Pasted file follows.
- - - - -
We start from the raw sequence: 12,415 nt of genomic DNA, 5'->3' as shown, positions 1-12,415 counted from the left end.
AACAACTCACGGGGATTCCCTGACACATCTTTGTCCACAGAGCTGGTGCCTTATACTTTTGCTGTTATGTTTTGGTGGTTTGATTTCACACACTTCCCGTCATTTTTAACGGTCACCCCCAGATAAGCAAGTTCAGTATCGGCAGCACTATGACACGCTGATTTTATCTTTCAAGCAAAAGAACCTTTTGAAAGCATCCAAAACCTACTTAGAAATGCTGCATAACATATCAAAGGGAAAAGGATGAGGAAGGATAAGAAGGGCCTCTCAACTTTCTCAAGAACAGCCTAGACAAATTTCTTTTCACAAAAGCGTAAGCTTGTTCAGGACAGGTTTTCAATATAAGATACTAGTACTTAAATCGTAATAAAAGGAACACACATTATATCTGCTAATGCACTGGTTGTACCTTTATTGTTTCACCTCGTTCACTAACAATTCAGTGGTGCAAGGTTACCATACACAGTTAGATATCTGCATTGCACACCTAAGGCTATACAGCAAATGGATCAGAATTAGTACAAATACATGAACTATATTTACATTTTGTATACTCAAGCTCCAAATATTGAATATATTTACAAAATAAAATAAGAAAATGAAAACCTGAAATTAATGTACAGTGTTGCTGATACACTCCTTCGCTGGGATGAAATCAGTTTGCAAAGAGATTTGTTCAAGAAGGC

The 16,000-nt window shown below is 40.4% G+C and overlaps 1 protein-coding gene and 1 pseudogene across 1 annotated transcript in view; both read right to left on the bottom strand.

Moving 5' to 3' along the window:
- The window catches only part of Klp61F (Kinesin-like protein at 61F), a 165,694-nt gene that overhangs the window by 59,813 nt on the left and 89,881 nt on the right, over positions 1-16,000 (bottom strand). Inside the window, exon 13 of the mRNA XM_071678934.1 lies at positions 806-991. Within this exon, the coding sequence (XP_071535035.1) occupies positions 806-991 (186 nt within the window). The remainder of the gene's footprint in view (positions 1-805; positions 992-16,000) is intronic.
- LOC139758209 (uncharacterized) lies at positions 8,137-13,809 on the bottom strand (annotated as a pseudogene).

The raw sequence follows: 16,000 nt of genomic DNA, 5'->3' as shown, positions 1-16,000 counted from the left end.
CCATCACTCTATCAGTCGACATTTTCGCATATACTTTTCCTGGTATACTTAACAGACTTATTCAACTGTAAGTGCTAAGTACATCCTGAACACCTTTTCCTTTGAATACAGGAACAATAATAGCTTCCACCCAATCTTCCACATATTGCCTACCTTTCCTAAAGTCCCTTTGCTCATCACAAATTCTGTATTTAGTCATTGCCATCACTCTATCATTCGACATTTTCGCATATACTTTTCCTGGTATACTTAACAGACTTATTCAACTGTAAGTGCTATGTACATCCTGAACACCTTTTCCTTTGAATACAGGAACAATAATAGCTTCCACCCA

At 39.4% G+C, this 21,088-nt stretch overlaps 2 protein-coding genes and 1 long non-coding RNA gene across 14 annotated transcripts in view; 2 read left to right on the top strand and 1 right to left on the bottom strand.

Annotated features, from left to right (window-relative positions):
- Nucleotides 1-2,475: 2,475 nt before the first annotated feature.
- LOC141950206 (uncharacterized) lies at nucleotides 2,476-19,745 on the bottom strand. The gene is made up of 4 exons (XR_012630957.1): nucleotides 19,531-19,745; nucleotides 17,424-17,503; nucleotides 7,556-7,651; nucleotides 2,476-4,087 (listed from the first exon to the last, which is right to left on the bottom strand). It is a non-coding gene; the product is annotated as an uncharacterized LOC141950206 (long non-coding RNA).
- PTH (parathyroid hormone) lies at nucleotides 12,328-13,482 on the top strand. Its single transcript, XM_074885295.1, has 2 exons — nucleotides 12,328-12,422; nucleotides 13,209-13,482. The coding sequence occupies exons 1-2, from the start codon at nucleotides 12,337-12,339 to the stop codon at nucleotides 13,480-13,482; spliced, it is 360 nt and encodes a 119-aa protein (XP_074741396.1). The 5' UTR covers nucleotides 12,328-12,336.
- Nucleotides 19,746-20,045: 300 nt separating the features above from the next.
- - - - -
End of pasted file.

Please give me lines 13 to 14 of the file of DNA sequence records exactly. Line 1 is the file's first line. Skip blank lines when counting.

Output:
- PTH (parathyroid hormone) lies at nucleotides 12,328-13,482 on the top strand. Its single transcript, XM_074885295.1, has 2 exons — nucleotides 12,328-12,422; nucleotides 13,209-13,482. The coding sequence occupies exons 1-2, from the start codon at nucleotides 12,337-12,339 to the stop codon at nucleotides 13,480-13,482; spliced, it is 360 nt and encodes a 119-aa protein (XP_074741396.1). The 5' UTR covers nucleotides 12,328-12,336.
- Nucleotides 19,746-20,045: 300 nt separating the features above from the next.